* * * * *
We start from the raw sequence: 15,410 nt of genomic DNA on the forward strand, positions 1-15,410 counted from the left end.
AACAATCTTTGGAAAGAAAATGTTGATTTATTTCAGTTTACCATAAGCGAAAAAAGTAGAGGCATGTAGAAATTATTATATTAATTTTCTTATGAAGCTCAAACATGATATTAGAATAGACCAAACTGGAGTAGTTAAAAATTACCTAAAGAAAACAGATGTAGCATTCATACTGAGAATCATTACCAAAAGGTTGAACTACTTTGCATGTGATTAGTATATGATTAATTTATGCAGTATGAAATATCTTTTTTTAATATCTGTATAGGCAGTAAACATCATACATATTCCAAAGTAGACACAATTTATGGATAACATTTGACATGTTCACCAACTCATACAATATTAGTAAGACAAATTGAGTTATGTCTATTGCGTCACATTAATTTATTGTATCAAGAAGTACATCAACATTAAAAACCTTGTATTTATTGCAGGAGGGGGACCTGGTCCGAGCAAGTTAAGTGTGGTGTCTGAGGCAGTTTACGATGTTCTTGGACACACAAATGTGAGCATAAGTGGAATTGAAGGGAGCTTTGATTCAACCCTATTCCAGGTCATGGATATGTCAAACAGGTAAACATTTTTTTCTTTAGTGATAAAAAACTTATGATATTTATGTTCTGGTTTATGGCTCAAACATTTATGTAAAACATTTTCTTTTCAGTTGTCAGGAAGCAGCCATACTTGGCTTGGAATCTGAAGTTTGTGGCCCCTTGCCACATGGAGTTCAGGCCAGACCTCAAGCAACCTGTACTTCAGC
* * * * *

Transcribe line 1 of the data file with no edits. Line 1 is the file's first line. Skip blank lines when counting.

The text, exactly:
We start from the raw sequence: 15,410 nt of genomic DNA on the forward strand, positions 1-15,410 counted from the left end.